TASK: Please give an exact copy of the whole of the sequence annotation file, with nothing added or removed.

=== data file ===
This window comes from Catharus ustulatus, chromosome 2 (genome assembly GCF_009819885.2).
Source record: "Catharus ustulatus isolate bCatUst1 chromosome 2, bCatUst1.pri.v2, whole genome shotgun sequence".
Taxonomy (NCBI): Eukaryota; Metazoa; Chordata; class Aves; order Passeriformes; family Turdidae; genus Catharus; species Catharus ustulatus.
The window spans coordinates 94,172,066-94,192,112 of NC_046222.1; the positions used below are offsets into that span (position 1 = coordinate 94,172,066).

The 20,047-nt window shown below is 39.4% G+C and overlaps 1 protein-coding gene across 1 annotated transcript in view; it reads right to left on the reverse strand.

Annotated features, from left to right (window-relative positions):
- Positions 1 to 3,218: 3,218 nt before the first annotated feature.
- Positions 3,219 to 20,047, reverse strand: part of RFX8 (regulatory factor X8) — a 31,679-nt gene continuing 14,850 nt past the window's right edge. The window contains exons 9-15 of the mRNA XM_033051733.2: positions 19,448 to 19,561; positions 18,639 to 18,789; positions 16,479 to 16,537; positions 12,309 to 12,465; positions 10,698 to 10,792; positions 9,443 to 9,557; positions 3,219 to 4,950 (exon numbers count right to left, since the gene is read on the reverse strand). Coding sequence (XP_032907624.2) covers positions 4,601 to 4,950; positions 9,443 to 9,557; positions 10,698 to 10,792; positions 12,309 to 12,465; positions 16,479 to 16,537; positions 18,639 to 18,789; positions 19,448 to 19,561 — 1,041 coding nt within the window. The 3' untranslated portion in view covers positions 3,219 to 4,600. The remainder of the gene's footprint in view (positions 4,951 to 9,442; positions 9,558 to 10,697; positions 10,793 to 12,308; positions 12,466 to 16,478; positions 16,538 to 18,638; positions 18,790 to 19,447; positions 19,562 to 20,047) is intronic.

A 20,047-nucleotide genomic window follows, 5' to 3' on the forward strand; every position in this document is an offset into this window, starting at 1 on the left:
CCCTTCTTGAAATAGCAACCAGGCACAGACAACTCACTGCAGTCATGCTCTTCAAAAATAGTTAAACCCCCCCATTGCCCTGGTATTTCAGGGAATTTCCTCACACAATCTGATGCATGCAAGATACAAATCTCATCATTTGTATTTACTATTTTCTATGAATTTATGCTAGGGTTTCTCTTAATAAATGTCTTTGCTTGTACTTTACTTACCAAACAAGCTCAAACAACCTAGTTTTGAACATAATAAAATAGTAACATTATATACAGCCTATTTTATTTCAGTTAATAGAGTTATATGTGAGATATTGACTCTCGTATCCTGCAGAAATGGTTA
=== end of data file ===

This window comes from Catharus ustulatus, chromosome 2 (genome assembly GCF_009819885.2).
Source record: "Catharus ustulatus isolate bCatUst1 chromosome 2, bCatUst1.pri.v2, whole genome shotgun sequence".
Taxonomy (NCBI): Eukaryota; Metazoa; Chordata; class Aves; order Passeriformes; family Turdidae; genus Catharus; species Catharus ustulatus.
The window spans coordinates 94,172,066-94,192,112 of NC_046222.1; the positions used below are offsets into that span (position 1 = coordinate 94,172,066).

The 20,047-nt window shown below is 39.4% G+C and overlaps 1 protein-coding gene across 1 annotated transcript in view; it reads right to left on the reverse strand.

Annotated features, from left to right (window-relative positions):
- Positions 1 to 3,218: 3,218 nt before the first annotated feature.
- Positions 3,219 to 20,047, reverse strand: part of RFX8 (regulatory factor X8) — a 31,679-nt gene continuing 14,850 nt past the window's right edge. The window contains exons 9-15 of the mRNA XM_033051733.2: positions 19,448 to 19,561; positions 18,639 to 18,789; positions 16,479 to 16,537; positions 12,309 to 12,465; positions 10,698 to 10,792; positions 9,443 to 9,557; positions 3,219 to 4,950 (exon numbers count right to left, since the gene is read on the reverse strand). Coding sequence (XP_032907624.2) covers positions 4,601 to 4,950; positions 9,443 to 9,557; positions 10,698 to 10,792; positions 12,309 to 12,465; positions 16,479 to 16,537; positions 18,639 to 18,789; positions 19,448 to 19,561 — 1,041 coding nt within the window. The 3' untranslated portion in view covers positions 3,219 to 4,600. The remainder of the gene's footprint in view (positions 4,951 to 9,442; positions 9,558 to 10,697; positions 10,793 to 12,308; positions 12,466 to 16,478; positions 16,538 to 18,638; positions 18,790 to 19,447; positions 19,562 to 20,047) is intronic.

A 20,047-nucleotide genomic window follows, 5' to 3' on the forward strand; every position in this document is an offset into this window, starting at 1 on the left:
CCCTTCTTGAAATAGCAACCAGGCACAGACAACTCACTGCAGTCATGCTCTTCAAAAATAGTTAAACCCCCCCATTGCCCTGGTATTTCAGGGAATTTCCTCACACAATCTGATGCATGCAAGATACAAATCTCATCATTTGTATTTACTATTTTCTATGAATTTATGCTAGGGTTTCTCTTAATAAATGTCTTTGCTTGTACTTTACTTACCAAACAAGCTCAAACAACCTAGTTTTGAACATAATAAAATAGTAACATTATATACAGCCTATTTTATTTCAGTTAATAGAGTTATATGTGAGATATTGACTCTCGTATCCTGCAGAAATGGTTA